Jose Jimenez says he and his family have basically given up on following changes to the nation's health insurance system. Asked why, he says: "Because of Trump."

Jimenez, 24, continues: "At the moment, health insurance, it really doesn't interest me. I know it's a necessity we all need as Americans."

Nevertheless, Jimenez has signed up for individual health insurance through the New Mexico health exchange program every year since it has been available. It's helped him, he says, and he still plans to sign up for coverage by the Dec. 15 deadline—over a month earlier than the deadline fell last year.

"It was important to sign up back then, but I don't know now what to think," he says with a shrug after a recent shopping trip in Santa Fe.

While the reality show of Washington politics can be exhausting to follow, the state's Office of the Superintendent of Insurance contends that New Mexicans have plenty of options for coverage through the state's exchange market in the coming year. And because of politicking at the federal level, people in lower income brackets might inadvertently qualify for more subsidies than past years.

The challenge for the state will be how to enroll eligible people for coverage when the Trump administration has mostly muddied the process.

Even with a month and a half less time to sign up than previous years, people eligible for the exchange and who don't have other forms of insurance will still face a penalty if they don't sign up for coverage (this is known as the "individual mandate" of the Affordable Care Act, or Obamacare). The feds have also cut money for outreach and marketing to get people enrolled, leaving that to the states.

Between 2010 and 2014, the federal government gave $123.3 million in planning grants to New Mexico to set up and run the state exchange, then that cash dried up. Individuals enroll using the platform, while small business owners can use the state exchange's website,, to buy plans for employees.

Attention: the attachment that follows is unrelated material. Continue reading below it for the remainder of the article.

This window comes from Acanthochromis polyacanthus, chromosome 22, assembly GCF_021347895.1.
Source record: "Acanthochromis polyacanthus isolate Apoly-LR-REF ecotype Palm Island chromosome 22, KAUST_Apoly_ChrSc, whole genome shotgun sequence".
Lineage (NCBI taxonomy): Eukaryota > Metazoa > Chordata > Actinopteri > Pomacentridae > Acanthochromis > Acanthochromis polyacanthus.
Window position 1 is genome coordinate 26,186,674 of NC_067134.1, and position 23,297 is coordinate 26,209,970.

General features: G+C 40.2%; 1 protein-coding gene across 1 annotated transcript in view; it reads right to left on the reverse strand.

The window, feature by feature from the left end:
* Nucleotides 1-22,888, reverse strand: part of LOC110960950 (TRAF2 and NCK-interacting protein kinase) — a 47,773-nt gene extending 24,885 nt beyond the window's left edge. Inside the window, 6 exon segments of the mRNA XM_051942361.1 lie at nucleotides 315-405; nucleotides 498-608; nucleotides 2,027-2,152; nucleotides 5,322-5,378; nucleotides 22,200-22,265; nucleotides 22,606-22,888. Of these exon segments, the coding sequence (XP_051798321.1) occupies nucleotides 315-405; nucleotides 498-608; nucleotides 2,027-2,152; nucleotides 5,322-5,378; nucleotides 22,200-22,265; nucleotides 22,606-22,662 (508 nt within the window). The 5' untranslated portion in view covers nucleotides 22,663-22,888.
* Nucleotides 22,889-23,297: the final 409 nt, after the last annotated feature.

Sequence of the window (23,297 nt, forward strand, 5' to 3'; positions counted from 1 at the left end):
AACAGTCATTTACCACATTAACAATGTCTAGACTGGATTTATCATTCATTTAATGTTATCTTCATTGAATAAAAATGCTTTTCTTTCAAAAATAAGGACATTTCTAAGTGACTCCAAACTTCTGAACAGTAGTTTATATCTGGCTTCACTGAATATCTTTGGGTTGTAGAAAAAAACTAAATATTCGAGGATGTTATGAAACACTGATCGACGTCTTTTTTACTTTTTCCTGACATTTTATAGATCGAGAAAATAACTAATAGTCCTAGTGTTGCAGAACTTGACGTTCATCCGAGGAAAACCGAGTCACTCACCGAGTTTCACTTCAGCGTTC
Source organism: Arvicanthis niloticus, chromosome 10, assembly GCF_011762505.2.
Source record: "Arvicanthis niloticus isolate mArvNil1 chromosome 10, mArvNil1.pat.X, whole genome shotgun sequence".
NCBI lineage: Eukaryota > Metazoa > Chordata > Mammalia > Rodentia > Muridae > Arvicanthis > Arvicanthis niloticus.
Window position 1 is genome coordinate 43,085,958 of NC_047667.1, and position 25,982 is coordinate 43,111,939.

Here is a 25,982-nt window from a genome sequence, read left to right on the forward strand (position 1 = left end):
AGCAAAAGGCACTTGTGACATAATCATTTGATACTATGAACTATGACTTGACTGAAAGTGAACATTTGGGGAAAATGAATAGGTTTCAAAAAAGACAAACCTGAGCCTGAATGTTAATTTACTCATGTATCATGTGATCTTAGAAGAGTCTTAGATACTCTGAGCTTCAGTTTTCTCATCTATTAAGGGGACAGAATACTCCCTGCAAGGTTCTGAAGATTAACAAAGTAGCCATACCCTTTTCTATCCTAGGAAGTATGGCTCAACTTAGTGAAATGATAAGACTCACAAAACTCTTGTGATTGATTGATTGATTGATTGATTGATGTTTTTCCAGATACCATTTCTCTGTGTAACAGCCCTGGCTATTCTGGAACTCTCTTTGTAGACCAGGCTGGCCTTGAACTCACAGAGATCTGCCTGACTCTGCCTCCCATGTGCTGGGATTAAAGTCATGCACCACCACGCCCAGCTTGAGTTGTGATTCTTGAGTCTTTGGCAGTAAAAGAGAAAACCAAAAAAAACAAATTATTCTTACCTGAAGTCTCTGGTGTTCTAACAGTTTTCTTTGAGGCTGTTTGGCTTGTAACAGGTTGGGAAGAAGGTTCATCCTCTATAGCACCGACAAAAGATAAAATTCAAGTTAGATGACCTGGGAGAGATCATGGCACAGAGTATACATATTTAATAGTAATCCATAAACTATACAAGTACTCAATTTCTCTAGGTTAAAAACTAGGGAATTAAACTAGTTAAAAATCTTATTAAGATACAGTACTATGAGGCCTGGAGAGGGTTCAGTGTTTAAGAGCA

As of last February, 54,865 people were enrolled in private plans through the New Mexico marketplace, while another 800,000 were expected to enroll in Medicaid, according to a July 2016 report from the Con Alma Health Foundation.

Some state governments, including New Mexico's, feared that the president's decision last month to end subsidies for insurers would depress enrollment by making monthly premiums more expensive. In September, well before Trump announced the change, regulators in New Mexico approved record high increases to monthly premiums in anticipation of the subsidy cut.

Premiums for the four insurers who participate in the state's individual insurance marketplace, including Christus St. Vincent, New Mexico Health Connections, Molina Marketplace and Blue Cross Blue Shield, are between 17 and 49 percent higher this year than last.

However, in a twist, lower-income people—those who make under 400 percent of the federal poverty level—who qualify for federal assistance to pay monthly premiums (called advanced premium tax credits) might get more assistance than usual this year. That's because the federal tax credit is tied to rising premiums, so if one goes up, the other does too.

"We're finding that thousands of New Mexicans are eligible not only for financial assistance, but there are many area plans that are available for less than $75 a month, even some zero-monthly bronze plans that will take care of premiums," says Heather Widler, spokeswoman of the Office of Superintendent of Insurance.

The office recently released a new tool to connect people with health insurance plans, available at Visitors can make doctor and medicine preference choices, and search results yield some coverage plans that are unavailable at Widler says the tool will help people find better deals for plans, though they do still have to officially enroll at, or through the insurer directly.

The process of selecting insurance is the same as past years, requiring that people shop for plans fit both their medical needs and personal budgets. That's how it's supposed to work in theory, but anybody who has signed up through the exchange knows it can be more perilous than grocery shopping.

And middle-income people, those who earn too much to receive an advanced premium tax credit, will almost certainly be hammered by higher premiums this year.

For help picking a plan, New Mexicans can visit and find insurance brokers, open-enrollment centers with in-person assistance and enrollment counselors, all free of cost. The organization is also hosting an open enrollment meeting 9 am-3 pm Saturday Dec. 9 at the 465 St. Michael's Drive building of Christus St. Vincent.